Monday, November 7, 2016

Neal Davies: There and Back Again

Neal Davies, Neal Davies, Dean of the Faculty of Pharmacy and Pharmaceutical Sciences
When Neal Davies left the University of Alberta 20 years ago, he was a fresh PhD grad, the LRT had barely crossed the river, and Dent/Pharm was still the home of Pharmacy. Since then, Davies has worked and studied at the University of Calgary, the University of Sydney, Washington State University, and most recently at the University of Manitoba. He returns to the U of A with international perspectives on pharmacy, a wealth of leadership experience, and a pining for Java Jive.

I sat down with the 8th dean of Pharmacy and Pharmaceutical Sciences to talk about what has changed at the U of A since he left, what hasn’t changed, what it means to be a dean, and where pharmacy is heading as a profession.

You’ve been back since September 1 – is it all starting to feel familiar again?

Parts are familiar. Obviously there’s lot of new buildings and new infrastructure, but I see some things that haven’t changed, too. HUB Mall hasn’t changed that much. It’s nice to see La Pasta is still there. I was sorry to see Java Jive isn’t there anymore – I frequented [Java Jive]. 

Obviously you’ve been busy in your new role. You’re still supervising graduate students, though?

Yeah, I still have a PhD student. In my last role as dean, I had several grad students. I keep my hand in research, still publishing... A dean is also a professor and a scholar. That doesn’t just end because you have the title, “Dean.” You can’t turn off that tap so quickly. There’s always ideas that you have that you’re pursuing. 

Any specific ideas that you’re pursuing at the moment?

I’m into drug delivery, and we’ve been looking at some ways to deliver drugs through the lymphatics. When I was young and ambitious I wrote a book on anti-oxidants. I did a lot of work in that area, and I’m still doing some work in that area.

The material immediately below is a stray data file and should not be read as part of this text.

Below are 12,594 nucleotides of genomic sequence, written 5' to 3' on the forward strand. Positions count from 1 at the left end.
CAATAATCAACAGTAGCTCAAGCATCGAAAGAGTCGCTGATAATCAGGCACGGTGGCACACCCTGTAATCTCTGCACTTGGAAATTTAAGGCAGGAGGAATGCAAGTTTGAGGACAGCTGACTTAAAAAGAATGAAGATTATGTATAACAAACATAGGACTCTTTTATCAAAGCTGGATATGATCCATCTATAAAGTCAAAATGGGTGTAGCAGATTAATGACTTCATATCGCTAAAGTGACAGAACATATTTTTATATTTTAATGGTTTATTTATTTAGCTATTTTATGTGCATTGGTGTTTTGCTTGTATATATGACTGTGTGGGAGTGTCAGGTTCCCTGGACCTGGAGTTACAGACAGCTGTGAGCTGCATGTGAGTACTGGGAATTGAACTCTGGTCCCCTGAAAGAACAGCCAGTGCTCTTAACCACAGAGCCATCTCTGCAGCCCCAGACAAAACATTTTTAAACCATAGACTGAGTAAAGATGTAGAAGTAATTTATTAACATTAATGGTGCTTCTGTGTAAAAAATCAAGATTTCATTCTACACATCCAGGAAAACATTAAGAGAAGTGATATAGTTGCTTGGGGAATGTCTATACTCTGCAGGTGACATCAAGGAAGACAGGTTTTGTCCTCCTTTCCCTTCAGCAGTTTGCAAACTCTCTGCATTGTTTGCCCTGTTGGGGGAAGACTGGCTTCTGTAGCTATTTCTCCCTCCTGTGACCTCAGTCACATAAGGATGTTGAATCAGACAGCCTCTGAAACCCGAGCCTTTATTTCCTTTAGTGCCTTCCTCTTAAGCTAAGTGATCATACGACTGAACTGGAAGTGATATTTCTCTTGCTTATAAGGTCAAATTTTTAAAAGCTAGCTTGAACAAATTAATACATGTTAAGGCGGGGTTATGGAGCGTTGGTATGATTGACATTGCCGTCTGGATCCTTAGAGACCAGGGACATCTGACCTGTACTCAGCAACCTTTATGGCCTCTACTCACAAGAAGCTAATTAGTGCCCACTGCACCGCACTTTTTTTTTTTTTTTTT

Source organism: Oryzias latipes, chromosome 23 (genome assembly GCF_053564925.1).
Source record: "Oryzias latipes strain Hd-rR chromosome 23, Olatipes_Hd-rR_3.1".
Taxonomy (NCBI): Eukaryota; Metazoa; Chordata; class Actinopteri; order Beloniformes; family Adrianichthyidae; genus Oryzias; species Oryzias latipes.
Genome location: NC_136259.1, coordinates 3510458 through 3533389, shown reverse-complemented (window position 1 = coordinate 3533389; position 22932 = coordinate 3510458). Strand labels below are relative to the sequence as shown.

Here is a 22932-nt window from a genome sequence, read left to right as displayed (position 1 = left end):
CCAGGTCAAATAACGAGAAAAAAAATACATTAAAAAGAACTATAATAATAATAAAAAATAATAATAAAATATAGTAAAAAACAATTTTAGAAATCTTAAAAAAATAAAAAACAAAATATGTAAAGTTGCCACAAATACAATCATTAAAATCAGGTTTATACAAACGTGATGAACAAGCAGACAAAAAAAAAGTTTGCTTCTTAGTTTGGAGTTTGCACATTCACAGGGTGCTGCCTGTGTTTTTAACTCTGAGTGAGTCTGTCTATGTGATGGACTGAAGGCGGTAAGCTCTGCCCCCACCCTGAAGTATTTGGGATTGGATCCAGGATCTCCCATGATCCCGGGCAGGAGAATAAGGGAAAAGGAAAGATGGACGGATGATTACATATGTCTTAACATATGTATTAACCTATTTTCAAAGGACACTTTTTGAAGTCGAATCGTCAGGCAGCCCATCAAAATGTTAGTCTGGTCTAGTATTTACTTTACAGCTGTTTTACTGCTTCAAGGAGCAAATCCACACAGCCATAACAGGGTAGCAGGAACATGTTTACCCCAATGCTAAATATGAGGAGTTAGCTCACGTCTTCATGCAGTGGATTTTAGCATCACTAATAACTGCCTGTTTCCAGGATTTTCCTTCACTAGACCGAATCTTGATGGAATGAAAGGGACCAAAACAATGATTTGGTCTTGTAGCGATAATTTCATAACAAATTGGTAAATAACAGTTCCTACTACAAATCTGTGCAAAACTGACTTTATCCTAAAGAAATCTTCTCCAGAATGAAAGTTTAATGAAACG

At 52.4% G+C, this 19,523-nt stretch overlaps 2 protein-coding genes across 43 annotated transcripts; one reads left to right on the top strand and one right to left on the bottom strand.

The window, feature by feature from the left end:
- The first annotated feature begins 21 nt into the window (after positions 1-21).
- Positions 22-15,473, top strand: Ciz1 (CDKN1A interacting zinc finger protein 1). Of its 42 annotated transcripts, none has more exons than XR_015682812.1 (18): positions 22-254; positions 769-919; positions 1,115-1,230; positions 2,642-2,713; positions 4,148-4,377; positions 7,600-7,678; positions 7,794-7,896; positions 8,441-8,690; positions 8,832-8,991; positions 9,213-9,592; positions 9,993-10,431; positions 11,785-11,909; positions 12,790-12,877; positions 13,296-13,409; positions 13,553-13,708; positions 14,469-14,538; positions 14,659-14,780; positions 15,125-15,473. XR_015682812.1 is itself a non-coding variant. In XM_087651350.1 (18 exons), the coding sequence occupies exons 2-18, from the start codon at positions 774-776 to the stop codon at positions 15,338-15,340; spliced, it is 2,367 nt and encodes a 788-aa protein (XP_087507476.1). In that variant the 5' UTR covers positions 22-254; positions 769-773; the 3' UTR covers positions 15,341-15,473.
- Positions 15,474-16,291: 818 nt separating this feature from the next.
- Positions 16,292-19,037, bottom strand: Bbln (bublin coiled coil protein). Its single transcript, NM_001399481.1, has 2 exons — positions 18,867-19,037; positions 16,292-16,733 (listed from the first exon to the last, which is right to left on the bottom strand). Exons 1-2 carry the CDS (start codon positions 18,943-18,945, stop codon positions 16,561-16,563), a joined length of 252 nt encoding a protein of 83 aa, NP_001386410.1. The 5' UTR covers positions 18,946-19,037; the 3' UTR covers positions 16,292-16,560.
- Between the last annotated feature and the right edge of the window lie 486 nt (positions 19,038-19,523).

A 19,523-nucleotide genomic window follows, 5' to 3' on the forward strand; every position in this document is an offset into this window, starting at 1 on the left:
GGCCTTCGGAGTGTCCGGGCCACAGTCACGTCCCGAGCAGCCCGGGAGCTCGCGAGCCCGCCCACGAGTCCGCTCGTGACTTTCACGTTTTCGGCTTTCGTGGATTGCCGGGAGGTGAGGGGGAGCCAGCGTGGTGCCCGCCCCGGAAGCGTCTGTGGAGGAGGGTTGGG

I’ve written more educational articles lately.

What kinds of educational articles?

Well, as you develop curriculums—and we’ve been expanding the scope of pharmacy practice—I ’ve always taken it to the next level, which is disseminating that kind of work. 

Speaking of curriculum change, can you explain the recent move to the PharmD program?

It’s really a world-wide phenomenon. The US really took the lead. They changed the BsC Pharm to a PharmD by 2000. We’ve said in Canada we’ll do it by 2020. There are certainly other countries in the world that have PharmD programs, and the majority are moving that way. 

What makes that shift so important?

Well, there’s tremendous changes [happening] in healthcare. I don’t even know how many thousands of drugs are on the market.  [Pharmacy has] always been important, but there’s been a change in legislation in Alberta.  Pharmacists have acquired more rights and responsibilities, and are legislatively able to do more. So we have to adapt our education. We actually have to be ahead of the profession, and be pushing the profession. 

Probably the most visible thing that Albertans see is now you can go to your pharmacist and get your flu shot. We can take on new roles. We don’t have to be stagnant. We’re trying to evolve with the needs of healthcare. 

So where do pharmacists fit into the healthcare team now?

A pharmacist is a medication expert. Just looking up something, which people can do, it can give them some information, but a pharmacist can help to put that into perspective.

Though [it’s] slow to change, I think we’re working better in teams. Many physicians are very appreciative of the knowledge that pharmacists have, and nurses have. We have some overlap in our scopes, but we also have some unique knowledge training that we need to share back and forth for the benefit of patients. 

Is this connected to the broader push towards experiential learning?

Yeah. In the new PharmD program, we’ve almost gone full circle. We’ve been around since 1914, and back then, you were an apprentice first, and then you came into university to learn the knowledge. So after a hundred years, we’re training them in the knowledge for the first three years in pharmacy school. We’re embedding some experiential [learning] early on, but that whole last year is out there, trying to utilize the knowledge base. That is a huge change in this program. 

What’s on your radar for your first year as dean?

Well, I think we’re in pretty good shape, but there are always things to optimize. I think a good leader sits back and listens, and tries to get a good lay of the land, and doesn’t make too many changes too quickly. 

We have to chart a new strategic plan, just like the president had to do. A good strategic plan comes from the bottom up, not the top down. So I’m trying to get to know my faculty – you know, have one-on-ones with each faculty and each staff – and trying to listen to them, and hear their concerns or things that they would like to have changed.  

And then we have comprehensive accreditation that we have to undergo. So those [two things] are very high on my list. 

Then, it’s working in the trenches.

This interview has been edited for length and clarity.

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